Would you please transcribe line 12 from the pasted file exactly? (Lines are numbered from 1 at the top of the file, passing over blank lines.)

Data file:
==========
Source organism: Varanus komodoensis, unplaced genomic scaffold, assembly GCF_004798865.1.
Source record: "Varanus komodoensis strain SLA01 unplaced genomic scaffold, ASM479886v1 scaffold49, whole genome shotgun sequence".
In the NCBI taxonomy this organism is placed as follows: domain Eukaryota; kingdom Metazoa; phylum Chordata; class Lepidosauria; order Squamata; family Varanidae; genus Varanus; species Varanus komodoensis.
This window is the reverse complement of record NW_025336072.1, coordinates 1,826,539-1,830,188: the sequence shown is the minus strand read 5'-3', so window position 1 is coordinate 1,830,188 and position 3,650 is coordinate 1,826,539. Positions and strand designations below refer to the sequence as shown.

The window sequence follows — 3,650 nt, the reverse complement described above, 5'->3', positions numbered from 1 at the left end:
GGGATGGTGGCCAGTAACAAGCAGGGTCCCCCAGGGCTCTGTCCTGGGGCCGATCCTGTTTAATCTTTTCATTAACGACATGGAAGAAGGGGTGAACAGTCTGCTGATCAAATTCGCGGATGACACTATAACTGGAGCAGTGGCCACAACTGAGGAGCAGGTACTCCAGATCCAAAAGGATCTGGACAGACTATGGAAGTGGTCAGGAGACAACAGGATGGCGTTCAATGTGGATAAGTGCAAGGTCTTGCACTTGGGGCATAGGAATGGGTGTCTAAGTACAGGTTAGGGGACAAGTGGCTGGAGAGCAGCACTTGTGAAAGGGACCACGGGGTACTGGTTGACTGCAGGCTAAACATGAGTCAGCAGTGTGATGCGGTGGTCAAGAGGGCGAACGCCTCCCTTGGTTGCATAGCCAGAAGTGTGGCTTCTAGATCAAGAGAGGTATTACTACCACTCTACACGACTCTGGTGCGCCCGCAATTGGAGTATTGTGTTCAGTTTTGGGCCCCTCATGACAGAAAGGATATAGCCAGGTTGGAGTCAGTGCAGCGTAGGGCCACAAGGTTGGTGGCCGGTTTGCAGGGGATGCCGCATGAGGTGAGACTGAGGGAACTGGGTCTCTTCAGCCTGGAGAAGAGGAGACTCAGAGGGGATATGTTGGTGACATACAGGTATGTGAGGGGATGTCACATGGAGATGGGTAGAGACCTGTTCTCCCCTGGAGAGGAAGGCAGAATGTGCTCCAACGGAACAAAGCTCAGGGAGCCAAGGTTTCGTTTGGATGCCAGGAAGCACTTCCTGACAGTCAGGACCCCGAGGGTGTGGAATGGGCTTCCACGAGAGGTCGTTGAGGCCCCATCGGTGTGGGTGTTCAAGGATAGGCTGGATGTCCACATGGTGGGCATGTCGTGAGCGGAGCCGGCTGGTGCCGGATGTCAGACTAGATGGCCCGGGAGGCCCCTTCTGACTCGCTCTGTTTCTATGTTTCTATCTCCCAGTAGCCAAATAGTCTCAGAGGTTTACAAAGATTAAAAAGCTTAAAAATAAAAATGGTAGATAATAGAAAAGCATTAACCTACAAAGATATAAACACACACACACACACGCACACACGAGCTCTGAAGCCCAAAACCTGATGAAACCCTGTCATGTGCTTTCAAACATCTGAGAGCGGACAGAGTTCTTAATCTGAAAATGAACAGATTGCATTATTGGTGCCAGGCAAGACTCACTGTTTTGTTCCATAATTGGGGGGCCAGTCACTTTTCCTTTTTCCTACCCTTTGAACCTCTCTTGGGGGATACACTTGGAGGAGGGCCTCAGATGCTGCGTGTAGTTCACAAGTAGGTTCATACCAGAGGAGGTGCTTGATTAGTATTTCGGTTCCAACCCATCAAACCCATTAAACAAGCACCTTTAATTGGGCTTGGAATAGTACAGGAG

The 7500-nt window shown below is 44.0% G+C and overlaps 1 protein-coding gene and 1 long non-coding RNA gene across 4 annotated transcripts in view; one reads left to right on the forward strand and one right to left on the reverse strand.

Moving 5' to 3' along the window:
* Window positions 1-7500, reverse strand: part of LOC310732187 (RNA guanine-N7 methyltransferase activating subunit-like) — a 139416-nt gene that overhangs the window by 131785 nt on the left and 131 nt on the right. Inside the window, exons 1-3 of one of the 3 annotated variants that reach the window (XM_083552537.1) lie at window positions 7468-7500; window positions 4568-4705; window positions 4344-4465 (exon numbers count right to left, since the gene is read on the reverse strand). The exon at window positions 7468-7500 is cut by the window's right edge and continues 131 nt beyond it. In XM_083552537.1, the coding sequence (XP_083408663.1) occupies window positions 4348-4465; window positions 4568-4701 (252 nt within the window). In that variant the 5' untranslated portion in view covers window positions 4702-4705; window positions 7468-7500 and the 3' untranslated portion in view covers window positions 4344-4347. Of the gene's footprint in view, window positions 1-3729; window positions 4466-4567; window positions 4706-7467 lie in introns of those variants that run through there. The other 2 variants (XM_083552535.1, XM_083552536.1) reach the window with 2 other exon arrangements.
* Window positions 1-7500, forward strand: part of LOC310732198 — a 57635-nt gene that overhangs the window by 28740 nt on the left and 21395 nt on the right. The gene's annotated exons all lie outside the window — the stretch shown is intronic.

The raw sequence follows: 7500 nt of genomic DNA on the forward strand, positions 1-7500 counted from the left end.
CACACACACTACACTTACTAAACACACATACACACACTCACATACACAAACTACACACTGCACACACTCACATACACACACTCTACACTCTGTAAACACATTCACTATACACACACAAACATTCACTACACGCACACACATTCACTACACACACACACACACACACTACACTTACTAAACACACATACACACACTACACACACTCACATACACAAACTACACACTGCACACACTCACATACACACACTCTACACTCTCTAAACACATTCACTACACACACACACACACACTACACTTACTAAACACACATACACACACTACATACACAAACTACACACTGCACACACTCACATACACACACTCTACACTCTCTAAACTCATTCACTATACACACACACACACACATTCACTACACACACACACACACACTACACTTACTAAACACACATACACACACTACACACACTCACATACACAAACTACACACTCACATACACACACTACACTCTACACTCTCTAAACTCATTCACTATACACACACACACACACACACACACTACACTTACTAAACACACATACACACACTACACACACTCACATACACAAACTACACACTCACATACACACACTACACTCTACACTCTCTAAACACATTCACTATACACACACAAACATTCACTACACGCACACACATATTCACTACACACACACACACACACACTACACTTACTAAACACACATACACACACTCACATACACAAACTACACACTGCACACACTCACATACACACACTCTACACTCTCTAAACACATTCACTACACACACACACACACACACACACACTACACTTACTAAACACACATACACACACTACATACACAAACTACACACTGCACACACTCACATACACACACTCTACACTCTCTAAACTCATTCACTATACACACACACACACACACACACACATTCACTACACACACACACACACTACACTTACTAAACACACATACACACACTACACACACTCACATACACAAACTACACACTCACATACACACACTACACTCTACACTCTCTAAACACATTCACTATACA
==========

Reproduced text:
CACACACACTACACTTACTAAACACACATACACACACTCACATACACAAACTACACACTGCACACACTCACATACACACACTCTACACTCTGTAAACACATTCACTATACACACACAAACATTCACTACACGCACACACATTCACTACACACACACACACACACACTACACTTACTAAACACACATACACACACTACACACACTCACATACACAAACTACACACTGCACACACTCACATACACACACTCTACACTCTCTAAACACATTCACTACACACACACACACACACTACACTTACTAAACACACATACACACACTACATACACAAACTACACACTGCACACACTCACATACACACACTCTACACTCTCTAAACTCATTCACTATACACACACACACACACATTCACTACACACACACACACACACTACACTTACTAAACACACATACACACACTACACACACTCACATACACAAACTACACACTCACATACACACACTACACTCTACACTCTCTAAACTCATTCACTATACACACACACACACACACACACACTACACTTACTAAACACACATACACACACTACACACACTCACATACACAAACTACACACTCACATACACACACTACACTCTACACTCTCTAAACACATTCACTATACACACACAAACATTCACTACACGCACACACATATTCACTACACACACACACACACACACTACACTTACTAAACACACATACACACACTCACATACACAAACTACACACTGCACACACTCACATACACACACTCTACACTCTCTAAACACATTCACTACACACACACACACACACACACACACTACACTTACTAAACACACATACACACACTACATACACAAACTACACACTGCACACACTCACATACACACACTCTACACTCTCTAAACTCATTCACTATACACACACACACACACACACACACATTCACTACACACACACACACACTACACTTACTAAACACACATACACACACTACACACACTCACATACACAAACTACACACTCACATACACACACTACACTCTACACTCTCTAAACACATTCACTATACA